Another placebo-controlled study of Vyvanse in children, conducted in Europe, included an active reference arm of patients treated with Concerta. A total of 336 subjects were randomized to optimized dosing of Vyvanse (30, 50, or 70 mg/day), Concerta (18, 36, or 54 mg/day), or placebo for seven weeks. At the end of the study, 78% of Vyvanse subjects were deemed responders compared to 61% of Concerta subjects and 14% of placebo subjects. Similar to the Adderall XR study, this study was powered only to compare each of the two active drug groups to placebo, not to each other. Also of note, the maximum dose of Concerta is 54 mg/day in European countries compared to 72 mg/day in the US, which may have explained the lower response rate seen with that group (Coghill D et al, Eur Neuropsychopharmacol 2013;23(10):1208–1218).
There is one head-to-head study of Vyvanse compared to the non-stimulant noradrenergic atomoxetine (Strattera) in 267 children with previous inadequate response to methylphenidate (Dittmann RW et al, CNS Drugs 2013;27(12):1081–1092). Vyvanse out-performed Strattera, but nobody’s falling off their chair with these results, since other studies have established that Strattera is a less effective ADHD treatment than stimulants in general.
Deciding the Merits
Given the absence of well-designed studies comparing Vyvanse with other stimulants, how else are we to decide on its merits? Let’s focus on the two other long-acting amphetamine preparations: Dexedrine Spansules and Adderall XR. We can check Dexedrine Spansules off the list, because it is even more expensive than Vyvanse (about $26/day for the brand and about $10/day for the generic). The generic Adderall XR is only $1.50/day, versus Vyvanse at about $7/day.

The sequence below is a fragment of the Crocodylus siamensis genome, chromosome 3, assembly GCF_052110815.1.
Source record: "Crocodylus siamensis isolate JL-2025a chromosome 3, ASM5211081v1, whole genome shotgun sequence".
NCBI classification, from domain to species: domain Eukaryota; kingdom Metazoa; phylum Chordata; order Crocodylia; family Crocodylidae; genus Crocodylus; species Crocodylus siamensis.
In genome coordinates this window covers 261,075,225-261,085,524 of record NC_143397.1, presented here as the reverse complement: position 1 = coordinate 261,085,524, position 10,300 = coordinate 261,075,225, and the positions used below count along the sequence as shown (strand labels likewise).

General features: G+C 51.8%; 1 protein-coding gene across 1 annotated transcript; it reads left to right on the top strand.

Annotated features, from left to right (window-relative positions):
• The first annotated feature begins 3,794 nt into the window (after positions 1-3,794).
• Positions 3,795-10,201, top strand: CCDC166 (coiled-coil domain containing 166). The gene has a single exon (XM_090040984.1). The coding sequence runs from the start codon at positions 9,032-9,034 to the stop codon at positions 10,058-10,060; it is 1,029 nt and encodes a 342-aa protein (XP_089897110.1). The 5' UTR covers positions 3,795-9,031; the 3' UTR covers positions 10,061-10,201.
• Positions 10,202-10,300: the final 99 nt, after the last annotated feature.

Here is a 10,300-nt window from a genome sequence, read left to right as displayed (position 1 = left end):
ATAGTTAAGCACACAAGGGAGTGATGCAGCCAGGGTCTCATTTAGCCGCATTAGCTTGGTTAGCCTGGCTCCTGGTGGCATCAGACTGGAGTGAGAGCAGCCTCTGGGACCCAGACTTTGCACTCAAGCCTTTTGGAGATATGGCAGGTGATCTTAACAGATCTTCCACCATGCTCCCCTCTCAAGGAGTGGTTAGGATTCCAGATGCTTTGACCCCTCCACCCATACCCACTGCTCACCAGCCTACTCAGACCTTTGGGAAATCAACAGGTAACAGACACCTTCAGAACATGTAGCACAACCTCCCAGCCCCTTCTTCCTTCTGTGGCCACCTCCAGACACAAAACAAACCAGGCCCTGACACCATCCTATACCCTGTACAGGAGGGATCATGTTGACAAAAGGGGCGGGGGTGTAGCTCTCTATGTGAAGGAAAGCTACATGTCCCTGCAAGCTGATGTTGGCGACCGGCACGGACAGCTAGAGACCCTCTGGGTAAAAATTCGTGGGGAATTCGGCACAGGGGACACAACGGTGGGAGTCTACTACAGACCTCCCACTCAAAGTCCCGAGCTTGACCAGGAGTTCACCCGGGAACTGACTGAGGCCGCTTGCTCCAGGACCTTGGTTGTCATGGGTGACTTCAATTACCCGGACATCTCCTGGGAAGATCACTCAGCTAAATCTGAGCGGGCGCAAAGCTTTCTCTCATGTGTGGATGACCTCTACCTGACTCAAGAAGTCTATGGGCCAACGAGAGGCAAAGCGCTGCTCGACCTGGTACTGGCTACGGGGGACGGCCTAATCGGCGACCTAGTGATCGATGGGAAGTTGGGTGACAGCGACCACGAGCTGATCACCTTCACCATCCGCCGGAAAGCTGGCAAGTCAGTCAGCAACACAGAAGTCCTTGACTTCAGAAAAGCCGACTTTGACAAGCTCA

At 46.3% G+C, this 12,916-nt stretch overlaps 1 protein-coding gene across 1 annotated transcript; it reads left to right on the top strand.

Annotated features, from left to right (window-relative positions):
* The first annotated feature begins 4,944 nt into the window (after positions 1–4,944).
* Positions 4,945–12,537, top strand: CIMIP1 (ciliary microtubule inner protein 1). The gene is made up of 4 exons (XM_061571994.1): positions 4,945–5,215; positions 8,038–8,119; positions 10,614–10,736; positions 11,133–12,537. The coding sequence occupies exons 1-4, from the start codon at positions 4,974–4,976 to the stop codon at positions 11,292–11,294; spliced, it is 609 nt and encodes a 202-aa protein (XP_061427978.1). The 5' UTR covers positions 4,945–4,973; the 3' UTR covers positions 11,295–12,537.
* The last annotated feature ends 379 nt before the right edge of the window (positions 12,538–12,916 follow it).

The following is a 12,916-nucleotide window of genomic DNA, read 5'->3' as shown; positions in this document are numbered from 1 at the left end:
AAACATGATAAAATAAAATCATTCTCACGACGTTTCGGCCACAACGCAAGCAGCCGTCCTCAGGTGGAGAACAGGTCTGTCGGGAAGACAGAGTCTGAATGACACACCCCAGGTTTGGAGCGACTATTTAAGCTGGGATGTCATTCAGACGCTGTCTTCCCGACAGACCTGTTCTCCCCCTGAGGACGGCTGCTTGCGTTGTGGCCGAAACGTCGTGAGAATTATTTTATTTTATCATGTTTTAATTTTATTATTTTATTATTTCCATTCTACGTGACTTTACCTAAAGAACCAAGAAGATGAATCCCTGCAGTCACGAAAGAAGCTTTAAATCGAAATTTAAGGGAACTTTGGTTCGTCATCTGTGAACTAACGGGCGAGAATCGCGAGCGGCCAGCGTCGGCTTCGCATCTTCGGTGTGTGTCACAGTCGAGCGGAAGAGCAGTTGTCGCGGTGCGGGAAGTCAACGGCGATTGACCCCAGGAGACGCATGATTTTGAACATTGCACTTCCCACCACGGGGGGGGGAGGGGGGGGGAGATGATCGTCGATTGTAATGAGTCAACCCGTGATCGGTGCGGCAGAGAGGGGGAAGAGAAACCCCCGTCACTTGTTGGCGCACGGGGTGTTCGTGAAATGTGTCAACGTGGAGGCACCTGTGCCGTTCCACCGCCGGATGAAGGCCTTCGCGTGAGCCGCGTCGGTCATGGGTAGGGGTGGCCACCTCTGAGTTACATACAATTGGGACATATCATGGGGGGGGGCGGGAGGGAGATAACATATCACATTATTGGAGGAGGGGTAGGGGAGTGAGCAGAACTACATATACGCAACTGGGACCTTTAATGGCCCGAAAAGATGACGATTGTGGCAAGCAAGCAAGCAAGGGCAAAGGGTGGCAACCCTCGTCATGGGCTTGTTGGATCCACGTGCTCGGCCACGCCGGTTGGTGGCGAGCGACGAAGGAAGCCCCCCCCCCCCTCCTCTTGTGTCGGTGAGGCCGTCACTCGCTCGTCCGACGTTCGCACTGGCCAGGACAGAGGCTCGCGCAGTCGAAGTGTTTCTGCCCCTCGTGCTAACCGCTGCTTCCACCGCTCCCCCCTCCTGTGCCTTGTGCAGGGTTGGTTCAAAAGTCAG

They both have about the same duration of action (8–12 hours). The long-acting property of Vyvanse is due to its formulation as a prodrug, whereas Adderall XR is a bead-filled capsule that mimics twice daily dosing (50% of beads are immediate-release and 50% are delayed-release). The prodrug design of Vyvanse may decrease the potential for misuse or abuse compared to Adderall XR, which can be snorted or injected. However, there are no studies comparing the abuse liabilities of the two drugs.
Anecdotally, some psychiatrists in the field have told The Carlat Psychiatry Report (TCPR) that they prefer Vyvanse because they perceive it as being more tolerable, with a smoother onset and offset of effects than Adderall XR. Are anecdotal impressions worth choosing a drug that’s nearly five times the expense of a competitor? You’ll be the judge of that one.
By the way, Shire is actively pursuing more indications for Vyvanse. Though they recently halted its development as a treatment for depression after two failed late-stage clinical trials, they continue to seek approval for its use in binge eating disorder and plan studies for ADHD in the very young (4- to 5-year-olds).
Dr. Carlat’s Verdict: Vyvanse: Maybe a little less addictive, maybe a little more tolerable…but certainly much more expensive than Adderall XR and Concerta. We give Shire an A+ for marketing.